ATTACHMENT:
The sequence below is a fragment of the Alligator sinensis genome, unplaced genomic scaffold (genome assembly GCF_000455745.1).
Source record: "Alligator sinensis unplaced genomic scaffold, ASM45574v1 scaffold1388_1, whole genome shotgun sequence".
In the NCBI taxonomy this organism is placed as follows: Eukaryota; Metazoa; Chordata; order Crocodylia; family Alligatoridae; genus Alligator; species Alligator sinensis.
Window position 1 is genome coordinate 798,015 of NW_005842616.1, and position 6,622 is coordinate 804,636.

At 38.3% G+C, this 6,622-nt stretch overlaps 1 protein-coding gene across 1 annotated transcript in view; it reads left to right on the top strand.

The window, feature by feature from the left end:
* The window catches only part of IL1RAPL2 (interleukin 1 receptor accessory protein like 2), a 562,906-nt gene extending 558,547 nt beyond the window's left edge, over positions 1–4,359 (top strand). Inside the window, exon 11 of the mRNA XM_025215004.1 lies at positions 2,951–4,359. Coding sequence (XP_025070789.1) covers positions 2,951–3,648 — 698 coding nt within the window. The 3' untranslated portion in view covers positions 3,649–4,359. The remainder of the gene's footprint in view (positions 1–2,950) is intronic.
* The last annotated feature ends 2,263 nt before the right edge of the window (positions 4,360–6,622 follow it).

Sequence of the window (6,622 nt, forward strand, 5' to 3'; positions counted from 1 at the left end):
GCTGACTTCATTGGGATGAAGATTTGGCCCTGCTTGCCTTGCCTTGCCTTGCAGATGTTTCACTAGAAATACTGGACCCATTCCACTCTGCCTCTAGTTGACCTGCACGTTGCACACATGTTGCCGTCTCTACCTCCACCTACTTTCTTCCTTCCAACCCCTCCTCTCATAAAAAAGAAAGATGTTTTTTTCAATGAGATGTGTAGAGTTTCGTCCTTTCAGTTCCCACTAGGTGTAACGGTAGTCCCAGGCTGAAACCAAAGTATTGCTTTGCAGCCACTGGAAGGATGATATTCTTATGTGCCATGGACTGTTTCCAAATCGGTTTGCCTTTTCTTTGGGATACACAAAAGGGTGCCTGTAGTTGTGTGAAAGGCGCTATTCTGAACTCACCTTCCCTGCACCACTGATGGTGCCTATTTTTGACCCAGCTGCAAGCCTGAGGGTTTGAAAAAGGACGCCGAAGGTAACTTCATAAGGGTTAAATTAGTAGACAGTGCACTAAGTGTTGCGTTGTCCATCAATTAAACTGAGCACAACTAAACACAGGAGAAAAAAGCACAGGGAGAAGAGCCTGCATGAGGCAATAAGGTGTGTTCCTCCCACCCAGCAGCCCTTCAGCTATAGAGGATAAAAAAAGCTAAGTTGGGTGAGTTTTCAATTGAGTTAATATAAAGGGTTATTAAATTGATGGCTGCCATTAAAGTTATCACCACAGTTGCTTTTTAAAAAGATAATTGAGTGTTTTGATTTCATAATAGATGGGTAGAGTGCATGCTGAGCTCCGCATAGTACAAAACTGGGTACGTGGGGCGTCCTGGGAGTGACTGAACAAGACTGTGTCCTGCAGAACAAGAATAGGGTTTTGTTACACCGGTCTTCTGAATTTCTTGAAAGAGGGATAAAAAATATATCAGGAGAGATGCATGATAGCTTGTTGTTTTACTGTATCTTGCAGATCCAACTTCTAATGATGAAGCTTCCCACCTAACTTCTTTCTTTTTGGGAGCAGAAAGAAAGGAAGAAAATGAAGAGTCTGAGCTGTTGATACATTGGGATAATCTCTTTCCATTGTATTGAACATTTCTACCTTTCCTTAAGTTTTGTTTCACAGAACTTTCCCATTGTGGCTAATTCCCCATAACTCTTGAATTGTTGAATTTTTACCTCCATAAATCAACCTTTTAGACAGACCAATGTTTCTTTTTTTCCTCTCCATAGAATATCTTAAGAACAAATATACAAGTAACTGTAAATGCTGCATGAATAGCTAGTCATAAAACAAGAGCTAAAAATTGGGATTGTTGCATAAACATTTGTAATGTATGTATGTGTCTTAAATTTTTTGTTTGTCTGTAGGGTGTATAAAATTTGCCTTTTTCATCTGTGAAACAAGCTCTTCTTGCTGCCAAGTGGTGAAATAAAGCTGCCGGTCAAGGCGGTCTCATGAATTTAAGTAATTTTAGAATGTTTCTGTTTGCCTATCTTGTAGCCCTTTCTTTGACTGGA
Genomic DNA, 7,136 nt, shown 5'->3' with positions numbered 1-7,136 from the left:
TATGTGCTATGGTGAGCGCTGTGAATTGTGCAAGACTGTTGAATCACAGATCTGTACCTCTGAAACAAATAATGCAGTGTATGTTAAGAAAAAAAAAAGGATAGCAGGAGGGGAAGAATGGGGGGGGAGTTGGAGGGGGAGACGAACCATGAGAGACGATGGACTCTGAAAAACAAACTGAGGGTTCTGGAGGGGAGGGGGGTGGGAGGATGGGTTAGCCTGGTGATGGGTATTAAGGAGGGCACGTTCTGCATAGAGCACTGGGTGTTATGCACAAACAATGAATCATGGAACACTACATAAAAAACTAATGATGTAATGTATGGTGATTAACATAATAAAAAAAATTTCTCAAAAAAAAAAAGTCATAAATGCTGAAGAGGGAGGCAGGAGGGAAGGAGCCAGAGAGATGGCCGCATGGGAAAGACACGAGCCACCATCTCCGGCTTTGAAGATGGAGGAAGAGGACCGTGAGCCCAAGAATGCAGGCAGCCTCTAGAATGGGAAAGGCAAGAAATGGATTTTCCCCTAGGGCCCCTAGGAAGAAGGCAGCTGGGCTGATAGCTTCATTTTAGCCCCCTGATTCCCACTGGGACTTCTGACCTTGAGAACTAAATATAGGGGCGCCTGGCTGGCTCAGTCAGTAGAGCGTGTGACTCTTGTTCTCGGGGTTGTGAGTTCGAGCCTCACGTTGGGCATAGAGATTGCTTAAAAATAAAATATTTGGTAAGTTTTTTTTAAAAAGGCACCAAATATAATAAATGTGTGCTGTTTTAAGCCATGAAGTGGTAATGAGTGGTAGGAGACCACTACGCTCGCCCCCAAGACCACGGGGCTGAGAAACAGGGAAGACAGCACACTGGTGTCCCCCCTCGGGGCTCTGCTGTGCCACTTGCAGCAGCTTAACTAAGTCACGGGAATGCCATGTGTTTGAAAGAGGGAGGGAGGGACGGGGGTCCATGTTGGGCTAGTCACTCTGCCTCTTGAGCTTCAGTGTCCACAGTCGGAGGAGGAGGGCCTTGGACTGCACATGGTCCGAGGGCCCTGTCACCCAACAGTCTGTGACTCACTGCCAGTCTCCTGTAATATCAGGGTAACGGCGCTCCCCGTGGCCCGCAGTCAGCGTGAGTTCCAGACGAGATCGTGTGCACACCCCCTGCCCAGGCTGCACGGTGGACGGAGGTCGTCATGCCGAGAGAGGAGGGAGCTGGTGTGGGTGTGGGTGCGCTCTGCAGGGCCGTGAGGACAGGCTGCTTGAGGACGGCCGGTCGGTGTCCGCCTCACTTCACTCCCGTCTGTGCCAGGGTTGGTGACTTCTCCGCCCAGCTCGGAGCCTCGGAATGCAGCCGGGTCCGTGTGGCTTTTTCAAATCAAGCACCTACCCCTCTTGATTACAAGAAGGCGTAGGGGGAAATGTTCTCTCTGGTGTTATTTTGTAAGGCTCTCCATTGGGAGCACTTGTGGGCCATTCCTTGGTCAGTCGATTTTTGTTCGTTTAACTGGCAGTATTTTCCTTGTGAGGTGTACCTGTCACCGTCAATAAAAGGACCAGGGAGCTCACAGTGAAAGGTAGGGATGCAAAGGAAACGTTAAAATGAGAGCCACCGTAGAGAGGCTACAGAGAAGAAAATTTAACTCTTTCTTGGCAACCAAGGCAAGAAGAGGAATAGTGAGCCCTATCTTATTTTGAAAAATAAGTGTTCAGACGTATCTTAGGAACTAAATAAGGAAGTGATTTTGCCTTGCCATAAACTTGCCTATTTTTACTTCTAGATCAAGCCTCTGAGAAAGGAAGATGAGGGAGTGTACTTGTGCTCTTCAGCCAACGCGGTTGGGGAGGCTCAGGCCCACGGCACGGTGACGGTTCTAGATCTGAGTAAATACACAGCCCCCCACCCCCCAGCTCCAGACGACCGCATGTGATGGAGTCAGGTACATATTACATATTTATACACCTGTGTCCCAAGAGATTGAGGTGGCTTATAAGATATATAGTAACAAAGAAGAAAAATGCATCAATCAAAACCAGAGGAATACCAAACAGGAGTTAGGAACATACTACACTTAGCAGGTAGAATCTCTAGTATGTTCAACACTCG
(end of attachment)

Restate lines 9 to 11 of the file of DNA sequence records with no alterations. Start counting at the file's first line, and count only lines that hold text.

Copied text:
Sequence of the window (6,622 nt, forward strand, 5' to 3'; positions counted from 1 at the left end):
GCTGACTTCATTGGGATGAAGATTTGGCCCTGCTTGCCTTGCCTTGCCTTGCAGATGTTTCACTAGAAATACTGGACCCATTCCACTCTGCCTCTAGTTGACCTGCACGTTGCACACATGTTGCCGTCTCTACCTCCACCTACTTTCTTCCTTCCAACCCCTCCTCTCATAAAAAAGAAAGATGTTTTTTTCAATGAGATGTGTAGAGTTTCGTCCTTTCAGTTCCCACTAGGTGTAACGGTAGTCCCAGGCTGAAACCAAAGTATTGCTTTGCAGCCACTGGAAGGATGATATTCTTATGTGCCATGGACTGTTTCCAAATCGGTTTGCCTTTTCTTTGGGATACACAAAAGGGTGCCTGTAGTTGTGTGAAAGGCGCTATTCTGAACTCACCTTCCCTGCACCACTGATGGTGCCTATTTTTGACCCAGCTGCAAGCCTGAGGGTTTGAAAAAGGACGCCGAAGGTAACTTCATAAGGGTTAAATTAGTAGACAGTGCACTAAGTGTTGCGTTGTCCATCAATTAAACTGAGCACAACTAAACACAGGAGAAAAAAGCACAGGGAGAAGAGCCTGCATGAGGCAATAAGGTGTGTTCCTCCCACCCAGCAGCCCTTCAGCTATAGAGGATAAAAAAAGCTAAGTTGGGTGAGTTTTCAATTGAGTTAATATAAAGGGTTATTAAATTGATGGCTGCCATTAAAGTTATCACCACAGTTGCTTTTTAAAAAGATAATTGAGTGTTTTGATTTCATAATAGATGGGTAGAGTGCATGCTGAGCTCCGCATAGTACAAAACTGGGTACGTGGGGCGTCCTGGGAGTGACTGAACAAGACTGTGTCCTGCAGAACAAGAATAGGGTTTTGTTACACCGGTCTTCTGAATTTCTTGAAAGAGGGATAAAAAATATATCAGGAGAGATGCATGATAGCTTGTTGTTTTACTGTATCTTGCAGATCCAACTTCTAATGATGAAGCTTCCCACCTAACTTCTTTCTTTTTGGGAGCAGAAAGAAAGGAAGAAAATGAAGAGTCTGAGCTGTTGATACATTGGGATAATCTCTTTCCATTGTATTGAACATTTCTACCTTTCCTTAAGTTTTGTTTCACAGAACTTTCCCATTGTGGCTAATTCCCCATAACTCTTGAATTGTTGAATTTTTACCTCCATAAATCAACCTTTTAGACAGACCAATGTTTCTTTTTTTCCTCTCCATAGAATATCTTAAGAACAAATATACAAGTAACTGTAAATGCTGCATGAATAGCTAGTCATAAAACAAGAGCTAAAAATTGGGATTGTTGCATAAACATTTGTAATGTATGTATGTGTCTTAAATTTTTTGTTTGTCTGTAGGGTGTATAAAATTTGCCTTTTTCATCTGTGAAACAAGCTCTTCTTGCTGCCAAGTGGTGAAATAAAGCTGCCGGTCAAGGCGGTCTCATGAATTTAAGTAATTTTAGAATGTTTCTGTTTGCCTATCTTGTAGCCCTTTCTTTGACTGGA
Genomic DNA, 7,136 nt, shown 5'->3' with positions numbered 1-7,136 from the left: